There is a widespread perception that taxing in sub-Saharan Africa has been and remains fraught with problems or government failure. This is not generally true. For more than a century, colonial administrations and independent states have steadily developed the capacity to routinely collect more substantial revenues than one might expect in a low-income region.
The two main historical dimensions of this collection capacity were (a) powerful, centralized bureaucracies focused on achieving revenue collection targets and (b) large, taxable international trade sectors.
In recent decades, those centralized bureaucracies have to some extent been reformed such that in structure and procedure they resemble more closely tax administrations in OECD countries. More strikingly, nearly all states have adopted VAT and found it to be a very powerful revenue collection instrument.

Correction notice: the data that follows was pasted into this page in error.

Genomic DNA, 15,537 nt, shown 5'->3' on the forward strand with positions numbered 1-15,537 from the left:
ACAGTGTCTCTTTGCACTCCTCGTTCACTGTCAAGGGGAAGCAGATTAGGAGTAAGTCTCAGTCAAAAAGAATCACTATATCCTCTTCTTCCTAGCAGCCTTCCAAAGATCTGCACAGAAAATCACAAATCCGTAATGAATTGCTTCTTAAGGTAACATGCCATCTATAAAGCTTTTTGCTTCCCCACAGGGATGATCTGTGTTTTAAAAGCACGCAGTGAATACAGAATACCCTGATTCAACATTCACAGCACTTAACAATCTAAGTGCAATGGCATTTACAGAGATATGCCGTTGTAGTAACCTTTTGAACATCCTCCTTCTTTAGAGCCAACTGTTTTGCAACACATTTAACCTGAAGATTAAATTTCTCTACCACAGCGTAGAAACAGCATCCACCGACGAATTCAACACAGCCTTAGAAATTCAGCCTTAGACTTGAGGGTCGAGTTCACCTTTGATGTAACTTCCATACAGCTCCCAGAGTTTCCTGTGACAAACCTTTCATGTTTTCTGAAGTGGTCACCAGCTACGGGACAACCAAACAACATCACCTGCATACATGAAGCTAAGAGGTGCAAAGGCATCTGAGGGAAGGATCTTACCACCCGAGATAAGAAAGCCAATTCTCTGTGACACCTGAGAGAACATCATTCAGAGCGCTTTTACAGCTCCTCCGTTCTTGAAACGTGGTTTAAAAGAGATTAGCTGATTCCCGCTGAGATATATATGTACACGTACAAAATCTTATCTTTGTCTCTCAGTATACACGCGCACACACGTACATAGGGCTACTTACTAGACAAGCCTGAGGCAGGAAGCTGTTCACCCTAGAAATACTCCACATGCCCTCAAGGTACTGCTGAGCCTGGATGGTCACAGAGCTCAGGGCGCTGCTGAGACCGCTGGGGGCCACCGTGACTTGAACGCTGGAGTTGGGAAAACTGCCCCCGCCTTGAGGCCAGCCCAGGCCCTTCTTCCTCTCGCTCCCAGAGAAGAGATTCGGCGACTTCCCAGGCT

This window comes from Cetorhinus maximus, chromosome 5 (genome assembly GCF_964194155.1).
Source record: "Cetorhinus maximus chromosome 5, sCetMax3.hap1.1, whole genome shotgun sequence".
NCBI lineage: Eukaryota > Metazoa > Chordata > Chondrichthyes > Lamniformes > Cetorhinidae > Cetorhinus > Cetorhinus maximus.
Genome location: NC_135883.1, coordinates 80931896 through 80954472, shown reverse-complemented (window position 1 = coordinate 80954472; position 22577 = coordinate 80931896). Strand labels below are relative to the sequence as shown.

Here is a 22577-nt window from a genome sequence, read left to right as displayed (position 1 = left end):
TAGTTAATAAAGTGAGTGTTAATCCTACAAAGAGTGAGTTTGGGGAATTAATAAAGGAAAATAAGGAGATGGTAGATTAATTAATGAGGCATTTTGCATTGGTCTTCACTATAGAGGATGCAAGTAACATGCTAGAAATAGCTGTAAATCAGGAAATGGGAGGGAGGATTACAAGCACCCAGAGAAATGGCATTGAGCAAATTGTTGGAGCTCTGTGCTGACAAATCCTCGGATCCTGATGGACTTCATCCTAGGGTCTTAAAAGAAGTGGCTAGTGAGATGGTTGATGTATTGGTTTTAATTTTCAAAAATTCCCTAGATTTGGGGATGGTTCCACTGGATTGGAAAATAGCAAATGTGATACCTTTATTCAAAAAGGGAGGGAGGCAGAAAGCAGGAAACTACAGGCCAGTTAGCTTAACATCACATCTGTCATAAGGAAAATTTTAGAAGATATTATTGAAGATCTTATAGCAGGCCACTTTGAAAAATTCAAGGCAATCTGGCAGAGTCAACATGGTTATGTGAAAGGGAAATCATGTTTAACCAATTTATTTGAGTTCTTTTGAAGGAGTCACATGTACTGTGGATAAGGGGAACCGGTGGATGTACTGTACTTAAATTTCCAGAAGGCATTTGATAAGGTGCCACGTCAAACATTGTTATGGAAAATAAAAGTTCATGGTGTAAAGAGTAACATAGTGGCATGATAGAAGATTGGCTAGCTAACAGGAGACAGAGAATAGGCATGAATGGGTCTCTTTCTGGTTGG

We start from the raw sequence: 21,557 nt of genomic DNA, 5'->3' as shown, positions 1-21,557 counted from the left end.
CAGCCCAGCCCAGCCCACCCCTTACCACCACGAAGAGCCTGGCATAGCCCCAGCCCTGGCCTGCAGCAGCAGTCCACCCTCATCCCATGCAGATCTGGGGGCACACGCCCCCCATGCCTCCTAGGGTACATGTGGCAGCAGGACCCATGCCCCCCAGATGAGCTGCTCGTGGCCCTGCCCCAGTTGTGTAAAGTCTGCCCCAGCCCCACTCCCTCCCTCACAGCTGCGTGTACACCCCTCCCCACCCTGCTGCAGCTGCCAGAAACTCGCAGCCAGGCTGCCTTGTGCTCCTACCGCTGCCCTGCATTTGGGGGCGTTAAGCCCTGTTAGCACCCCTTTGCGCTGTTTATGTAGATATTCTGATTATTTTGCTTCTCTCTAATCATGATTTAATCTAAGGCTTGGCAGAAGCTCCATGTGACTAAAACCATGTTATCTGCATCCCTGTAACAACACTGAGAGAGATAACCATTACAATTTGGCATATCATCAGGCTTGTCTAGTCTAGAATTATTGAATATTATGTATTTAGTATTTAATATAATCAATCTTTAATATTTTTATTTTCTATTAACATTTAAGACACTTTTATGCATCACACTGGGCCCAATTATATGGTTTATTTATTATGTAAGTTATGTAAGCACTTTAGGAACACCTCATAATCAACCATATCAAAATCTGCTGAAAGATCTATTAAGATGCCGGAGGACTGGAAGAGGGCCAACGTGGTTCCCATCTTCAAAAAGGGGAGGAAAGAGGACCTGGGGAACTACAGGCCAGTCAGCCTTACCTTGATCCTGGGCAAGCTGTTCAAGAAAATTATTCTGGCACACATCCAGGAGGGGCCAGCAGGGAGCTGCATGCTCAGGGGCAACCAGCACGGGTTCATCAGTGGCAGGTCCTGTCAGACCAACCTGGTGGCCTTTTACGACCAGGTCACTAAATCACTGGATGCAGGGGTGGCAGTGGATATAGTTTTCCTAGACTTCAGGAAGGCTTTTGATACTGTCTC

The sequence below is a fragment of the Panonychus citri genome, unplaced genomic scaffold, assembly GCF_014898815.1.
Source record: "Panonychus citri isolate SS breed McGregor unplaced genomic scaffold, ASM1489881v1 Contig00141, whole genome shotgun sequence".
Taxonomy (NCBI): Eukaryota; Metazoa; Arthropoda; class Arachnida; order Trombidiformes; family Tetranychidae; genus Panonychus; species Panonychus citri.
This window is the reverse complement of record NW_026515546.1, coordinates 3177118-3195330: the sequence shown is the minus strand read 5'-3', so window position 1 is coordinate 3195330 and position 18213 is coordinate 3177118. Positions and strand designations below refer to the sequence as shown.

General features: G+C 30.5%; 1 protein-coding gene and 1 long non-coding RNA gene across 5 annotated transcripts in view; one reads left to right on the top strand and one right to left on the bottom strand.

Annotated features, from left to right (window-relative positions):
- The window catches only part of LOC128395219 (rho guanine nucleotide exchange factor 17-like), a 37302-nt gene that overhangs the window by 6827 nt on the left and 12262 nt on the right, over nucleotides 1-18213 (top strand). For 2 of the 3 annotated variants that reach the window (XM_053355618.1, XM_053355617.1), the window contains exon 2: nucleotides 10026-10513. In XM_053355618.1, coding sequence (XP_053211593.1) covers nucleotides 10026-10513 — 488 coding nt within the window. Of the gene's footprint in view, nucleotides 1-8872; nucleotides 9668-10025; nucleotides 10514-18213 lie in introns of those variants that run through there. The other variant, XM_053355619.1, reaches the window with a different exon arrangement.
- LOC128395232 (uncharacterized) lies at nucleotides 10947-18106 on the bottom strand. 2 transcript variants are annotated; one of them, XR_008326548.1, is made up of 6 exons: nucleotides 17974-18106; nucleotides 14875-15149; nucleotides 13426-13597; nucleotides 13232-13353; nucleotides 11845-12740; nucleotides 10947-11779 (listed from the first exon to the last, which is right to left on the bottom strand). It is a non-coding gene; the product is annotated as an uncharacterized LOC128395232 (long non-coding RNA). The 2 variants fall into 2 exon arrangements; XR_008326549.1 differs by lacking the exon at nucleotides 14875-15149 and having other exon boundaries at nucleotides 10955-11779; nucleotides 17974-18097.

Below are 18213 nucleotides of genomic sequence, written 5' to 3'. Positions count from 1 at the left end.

However, the tax share of GDP has been broadly constant for several decades, and it will be hard to increase it. It is difficult for African governments to effectively tax transnational corporations, especially in the mining and energy sectors, which are of growing importance. Tax administrations continue to approach richer Africans with a light touch, and to exaggerate the potential for taxing small-scale (‘informal’) enterprises.
The revenue operations of sub-national governments are often opaque. Ordinary people often pay large sums in ‘informal taxes’ that are generally regressive in impact. And the standard direction of travel in the reform of tax policy and administration is not appropriate to those large areas, especially in the Sahel, that are afflicted by internal and cross-border armed conflicts.